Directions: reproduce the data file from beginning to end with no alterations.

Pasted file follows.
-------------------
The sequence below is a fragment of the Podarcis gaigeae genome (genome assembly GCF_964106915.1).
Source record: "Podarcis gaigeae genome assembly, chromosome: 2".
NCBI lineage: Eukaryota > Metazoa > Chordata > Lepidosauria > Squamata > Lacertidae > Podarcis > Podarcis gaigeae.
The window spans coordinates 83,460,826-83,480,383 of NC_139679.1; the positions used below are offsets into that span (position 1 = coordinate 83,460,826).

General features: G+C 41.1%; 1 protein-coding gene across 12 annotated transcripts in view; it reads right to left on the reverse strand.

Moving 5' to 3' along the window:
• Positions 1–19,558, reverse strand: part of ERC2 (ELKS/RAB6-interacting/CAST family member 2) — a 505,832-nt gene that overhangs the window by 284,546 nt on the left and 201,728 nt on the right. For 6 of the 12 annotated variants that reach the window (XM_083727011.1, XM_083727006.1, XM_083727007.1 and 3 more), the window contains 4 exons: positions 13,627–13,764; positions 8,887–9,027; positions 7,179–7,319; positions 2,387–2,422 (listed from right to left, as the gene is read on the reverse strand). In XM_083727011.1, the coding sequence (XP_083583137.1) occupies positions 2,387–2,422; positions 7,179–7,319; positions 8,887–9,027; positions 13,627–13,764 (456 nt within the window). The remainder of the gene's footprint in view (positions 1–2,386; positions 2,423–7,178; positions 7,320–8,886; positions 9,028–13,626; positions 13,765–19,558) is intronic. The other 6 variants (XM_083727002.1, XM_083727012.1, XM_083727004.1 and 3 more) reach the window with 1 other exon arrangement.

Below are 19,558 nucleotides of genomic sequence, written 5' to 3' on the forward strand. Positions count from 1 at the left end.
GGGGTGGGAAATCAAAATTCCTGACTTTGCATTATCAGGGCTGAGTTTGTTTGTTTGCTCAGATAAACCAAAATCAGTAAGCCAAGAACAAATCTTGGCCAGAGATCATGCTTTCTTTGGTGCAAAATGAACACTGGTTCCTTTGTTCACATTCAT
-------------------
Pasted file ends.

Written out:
The sequence below is a fragment of the Podarcis gaigeae genome (genome assembly GCF_964106915.1).
Source record: "Podarcis gaigeae genome assembly, chromosome: 2".
NCBI lineage: Eukaryota > Metazoa > Chordata > Lepidosauria > Squamata > Lacertidae > Podarcis > Podarcis gaigeae.
The window spans coordinates 83,460,826-83,480,383 of NC_139679.1; the positions used below are offsets into that span (position 1 = coordinate 83,460,826).

General features: G+C 41.1%; 1 protein-coding gene across 12 annotated transcripts in view; it reads right to left on the reverse strand.

Moving 5' to 3' along the window:
• Positions 1–19,558, reverse strand: part of ERC2 (ELKS/RAB6-interacting/CAST family member 2) — a 505,832-nt gene that overhangs the window by 284,546 nt on the left and 201,728 nt on the right. For 6 of the 12 annotated variants that reach the window (XM_083727011.1, XM_083727006.1, XM_083727007.1 and 3 more), the window contains 4 exons: positions 13,627–13,764; positions 8,887–9,027; positions 7,179–7,319; positions 2,387–2,422 (listed from right to left, as the gene is read on the reverse strand). In XM_083727011.1, the coding sequence (XP_083583137.1) occupies positions 2,387–2,422; positions 7,179–7,319; positions 8,887–9,027; positions 13,627–13,764 (456 nt within the window). The remainder of the gene's footprint in view (positions 1–2,386; positions 2,423–7,178; positions 7,320–8,886; positions 9,028–13,626; positions 13,765–19,558) is intronic. The other 6 variants (XM_083727002.1, XM_083727012.1, XM_083727004.1 and 3 more) reach the window with 1 other exon arrangement.

Below are 19,558 nucleotides of genomic sequence, written 5' to 3' on the forward strand. Positions count from 1 at the left end.
GGGGTGGGAAATCAAAATTCCTGACTTTGCATTATCAGGGCTGAGTTTGTTTGTTTGCTCAGATAAACCAAAATCAGTAAGCCAAGAACAAATCTTGGCCAGAGATCATGCTTTCTTTGGTGCAAAATGAACACTGGTTCCTTTGTTCACATTCAT